Teologinen Aikakauskirja 5–6/2015

Artikkelit: 
Risto Saarinen
Vihapuhe ja mustamaalaus teologian kysymyksenä

s.: 
387–402
Abstract: 
Hate Speech as a Theological Issue — The article first discusses contemporary Finnish and European legislation regarding hate speech in religious matters. Some classical viewpoints (Decalogue, Aristotelian ethics) are added, and variants of reprehensible (though not necessarily criminal) religious hate speech are defined. The resulting scale is employed in an analysis of recent Finnish religious newspapers and pamphlets. Some religious pamphlets are found to contain reprehensible hate speech. As university theologians are not infrequently the target of religious hate speech in Finland, the article calls for academic awareness regarding this issue.
Saila Poulter
Ari Sutinen
Arto Kallioniemi
Uskonnonopetus julkisessa koulussa: Pedagoginen transaktio kasvatusfilosofisena lähtökohtana

s.: 
403–415
Abstract: 
Religious Education in Public Schools: Pedagogical Transaction as a Philosophical Starting Point — This article comprises three parts. We first outline the background of research on Finnish religious education and describe the societal change that has set new challenges for education concerning religion. We then describe the philosophy of modern pedagogy and present the idea of pedagogical transaction as a means of education in democracy. Thirdly, we analyse the concept of public space and religion as a part of public, democratic debate in society. In conclusion, we elaborate religious education as a place for pupils to understand religion from their unique context-bound perspectives. We argue that religious education based on the idea of pedagogical transaction has an elemental role in fostering societal cohesion and educating individual citizens in shared communication.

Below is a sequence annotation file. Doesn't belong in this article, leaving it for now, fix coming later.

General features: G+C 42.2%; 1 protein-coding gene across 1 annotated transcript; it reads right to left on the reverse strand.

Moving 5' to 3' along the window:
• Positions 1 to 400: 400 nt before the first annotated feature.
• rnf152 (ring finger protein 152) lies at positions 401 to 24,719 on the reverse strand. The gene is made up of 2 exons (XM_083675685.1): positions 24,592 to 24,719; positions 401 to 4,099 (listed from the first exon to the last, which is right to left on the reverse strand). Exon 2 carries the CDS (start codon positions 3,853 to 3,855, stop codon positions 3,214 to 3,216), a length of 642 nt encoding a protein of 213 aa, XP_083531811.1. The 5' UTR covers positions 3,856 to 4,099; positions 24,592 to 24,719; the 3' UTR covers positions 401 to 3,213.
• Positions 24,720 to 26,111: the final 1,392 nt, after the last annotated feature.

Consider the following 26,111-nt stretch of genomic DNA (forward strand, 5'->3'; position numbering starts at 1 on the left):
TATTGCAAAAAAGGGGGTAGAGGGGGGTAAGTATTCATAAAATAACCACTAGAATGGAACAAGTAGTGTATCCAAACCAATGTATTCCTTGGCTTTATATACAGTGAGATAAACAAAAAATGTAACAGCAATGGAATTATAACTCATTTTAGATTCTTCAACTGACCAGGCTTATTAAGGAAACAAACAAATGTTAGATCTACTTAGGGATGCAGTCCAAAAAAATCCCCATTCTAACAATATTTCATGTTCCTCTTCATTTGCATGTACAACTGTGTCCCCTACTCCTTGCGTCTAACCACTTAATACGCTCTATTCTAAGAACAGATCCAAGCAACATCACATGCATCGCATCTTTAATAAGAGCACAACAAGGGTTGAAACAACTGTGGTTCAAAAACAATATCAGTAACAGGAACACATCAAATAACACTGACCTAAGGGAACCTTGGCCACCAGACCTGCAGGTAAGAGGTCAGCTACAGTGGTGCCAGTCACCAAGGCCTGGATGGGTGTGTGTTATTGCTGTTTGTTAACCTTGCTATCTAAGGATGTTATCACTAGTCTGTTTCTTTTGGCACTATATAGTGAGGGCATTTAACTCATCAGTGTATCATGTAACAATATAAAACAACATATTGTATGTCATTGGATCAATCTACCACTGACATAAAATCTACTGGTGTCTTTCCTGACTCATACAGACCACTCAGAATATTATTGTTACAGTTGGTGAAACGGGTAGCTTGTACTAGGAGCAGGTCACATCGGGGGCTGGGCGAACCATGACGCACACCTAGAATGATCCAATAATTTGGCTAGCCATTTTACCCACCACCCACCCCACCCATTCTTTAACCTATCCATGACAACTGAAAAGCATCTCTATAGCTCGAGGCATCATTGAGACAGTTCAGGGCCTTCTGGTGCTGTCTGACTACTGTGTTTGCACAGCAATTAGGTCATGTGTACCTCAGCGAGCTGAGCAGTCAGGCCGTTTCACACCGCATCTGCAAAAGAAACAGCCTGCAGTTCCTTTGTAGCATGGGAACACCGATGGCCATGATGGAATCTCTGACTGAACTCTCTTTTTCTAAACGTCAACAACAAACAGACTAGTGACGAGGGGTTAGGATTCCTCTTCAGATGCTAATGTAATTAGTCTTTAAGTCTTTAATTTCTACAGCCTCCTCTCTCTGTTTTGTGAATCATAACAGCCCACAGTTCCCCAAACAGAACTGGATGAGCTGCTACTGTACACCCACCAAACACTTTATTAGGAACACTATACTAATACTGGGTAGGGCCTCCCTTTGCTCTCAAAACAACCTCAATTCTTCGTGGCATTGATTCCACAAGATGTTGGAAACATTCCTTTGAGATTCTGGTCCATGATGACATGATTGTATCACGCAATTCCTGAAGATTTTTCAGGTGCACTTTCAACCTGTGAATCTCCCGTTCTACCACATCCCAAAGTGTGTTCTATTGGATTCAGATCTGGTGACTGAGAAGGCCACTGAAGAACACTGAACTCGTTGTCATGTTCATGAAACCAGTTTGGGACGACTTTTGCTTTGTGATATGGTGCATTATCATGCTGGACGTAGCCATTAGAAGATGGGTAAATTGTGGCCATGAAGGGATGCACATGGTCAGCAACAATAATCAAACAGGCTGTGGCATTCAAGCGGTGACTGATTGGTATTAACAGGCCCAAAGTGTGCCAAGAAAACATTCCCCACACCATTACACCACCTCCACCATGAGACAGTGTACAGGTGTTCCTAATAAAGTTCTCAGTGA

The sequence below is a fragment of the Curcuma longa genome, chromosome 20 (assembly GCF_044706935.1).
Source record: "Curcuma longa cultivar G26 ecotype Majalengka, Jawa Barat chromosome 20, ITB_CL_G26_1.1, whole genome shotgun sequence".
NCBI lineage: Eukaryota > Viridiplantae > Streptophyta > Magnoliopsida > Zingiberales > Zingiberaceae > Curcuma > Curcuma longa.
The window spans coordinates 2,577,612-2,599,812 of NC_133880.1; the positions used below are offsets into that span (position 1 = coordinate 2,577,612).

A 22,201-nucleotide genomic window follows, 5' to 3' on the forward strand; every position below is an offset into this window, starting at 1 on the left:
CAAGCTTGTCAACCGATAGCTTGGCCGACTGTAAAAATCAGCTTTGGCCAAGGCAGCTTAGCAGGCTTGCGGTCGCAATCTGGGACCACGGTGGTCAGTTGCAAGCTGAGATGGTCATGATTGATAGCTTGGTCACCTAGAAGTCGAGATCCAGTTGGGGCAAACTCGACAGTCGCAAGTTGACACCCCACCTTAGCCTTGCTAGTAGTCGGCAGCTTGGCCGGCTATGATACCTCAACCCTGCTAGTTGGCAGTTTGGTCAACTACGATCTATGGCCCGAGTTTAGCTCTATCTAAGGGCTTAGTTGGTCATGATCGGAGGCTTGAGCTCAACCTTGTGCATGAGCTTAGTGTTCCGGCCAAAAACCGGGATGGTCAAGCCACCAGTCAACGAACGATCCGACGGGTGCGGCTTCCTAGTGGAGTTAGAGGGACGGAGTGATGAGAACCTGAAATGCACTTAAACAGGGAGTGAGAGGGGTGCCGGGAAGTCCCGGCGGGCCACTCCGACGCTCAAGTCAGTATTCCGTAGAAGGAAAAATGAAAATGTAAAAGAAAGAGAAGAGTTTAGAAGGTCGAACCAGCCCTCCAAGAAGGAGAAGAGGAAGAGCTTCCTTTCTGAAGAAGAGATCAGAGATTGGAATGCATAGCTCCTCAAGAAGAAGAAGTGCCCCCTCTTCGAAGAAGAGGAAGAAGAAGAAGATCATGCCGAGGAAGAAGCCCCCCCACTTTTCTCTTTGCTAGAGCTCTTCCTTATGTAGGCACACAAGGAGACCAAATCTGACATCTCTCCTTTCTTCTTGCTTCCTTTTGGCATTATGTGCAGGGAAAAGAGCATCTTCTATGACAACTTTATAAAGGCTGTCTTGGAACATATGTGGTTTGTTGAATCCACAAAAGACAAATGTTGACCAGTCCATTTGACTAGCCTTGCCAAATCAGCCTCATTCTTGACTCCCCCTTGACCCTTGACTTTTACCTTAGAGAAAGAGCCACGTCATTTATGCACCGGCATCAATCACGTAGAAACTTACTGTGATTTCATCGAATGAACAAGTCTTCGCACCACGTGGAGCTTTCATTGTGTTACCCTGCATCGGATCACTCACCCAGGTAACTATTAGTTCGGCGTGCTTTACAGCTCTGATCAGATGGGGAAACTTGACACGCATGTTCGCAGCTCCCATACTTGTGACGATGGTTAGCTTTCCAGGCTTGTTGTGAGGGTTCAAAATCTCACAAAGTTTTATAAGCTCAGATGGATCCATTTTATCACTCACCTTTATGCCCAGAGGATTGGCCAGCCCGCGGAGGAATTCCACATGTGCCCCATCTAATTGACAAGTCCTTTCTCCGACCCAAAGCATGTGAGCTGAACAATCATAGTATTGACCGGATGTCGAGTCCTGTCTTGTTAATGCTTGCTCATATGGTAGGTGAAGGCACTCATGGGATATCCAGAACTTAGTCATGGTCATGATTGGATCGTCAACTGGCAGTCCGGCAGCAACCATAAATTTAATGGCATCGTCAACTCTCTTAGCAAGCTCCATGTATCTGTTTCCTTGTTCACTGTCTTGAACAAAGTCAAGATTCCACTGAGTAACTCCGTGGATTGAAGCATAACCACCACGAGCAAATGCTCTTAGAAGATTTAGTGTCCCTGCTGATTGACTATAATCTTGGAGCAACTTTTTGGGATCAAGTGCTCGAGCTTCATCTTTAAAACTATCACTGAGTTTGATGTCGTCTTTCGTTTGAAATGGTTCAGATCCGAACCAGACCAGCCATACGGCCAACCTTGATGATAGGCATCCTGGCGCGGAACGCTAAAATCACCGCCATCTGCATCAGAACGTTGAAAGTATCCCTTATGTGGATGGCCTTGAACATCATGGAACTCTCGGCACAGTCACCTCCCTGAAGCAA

Lauri Kemppainen
Jumalaton Leviatan vai vapauden vartija? Teologisia näkökulmia poliittiseen liberalismiin

s.: 
416–428
Abstract: 
Godless Leviathan or a Guardian Liberty? Theological Perspectives on Political Liberalism — I argue that there are two fundamentally different theological approaches to political liberalism. On the one hand, many theologians see liberalism as a rival to Christian orthodoxy and a product of nominalism, individualistic voluntarism, secularism and nihilism. In this view, liberalism is the outcome of the regrettable failures of scholastic thinking. On the other hand, theological defenders of liberalism see it as a pragmatic political arrangement meant to uphold justice, instead of a comprehensive doctrine comparable to a religious conviction or a worldview. However, both sides are united in claiming that liberalism marginalises religion. For this reason, even theological champions of liberalism are highly critical of Rawlsian ‘public reason liberalism’ and argue for religious liberty from a communitarian perspective.
Markku Ruotsila
Uuspietismin unohdettu ulottuvuus: Suomalaiset David Hedegårdin herätyskristillisessä verkostossa

s.: 
429–443
Abstract: 
A Forgotten Dimension of Finnish Neo-Pietism: Finns in David Hedegård’s Evangelical Networks — The Swedish vice president of the International Council of Christian Churches, David Hedegård, was central to the global networking of conservative Finnish Lutherans after the Second World War. This article examines his role in drawing these Finns, especially those who came from what are known as the Fifth Revival and Evangelical Movements, into his Scandinavian Evangelical Council and into the global fundamentalist movement of which it was part. Further assesses the impact that this development had, in the mid-1940s through the early 1970s, on the evolving doctrinal and evangelistic emphases of the Finnish revivalists involved.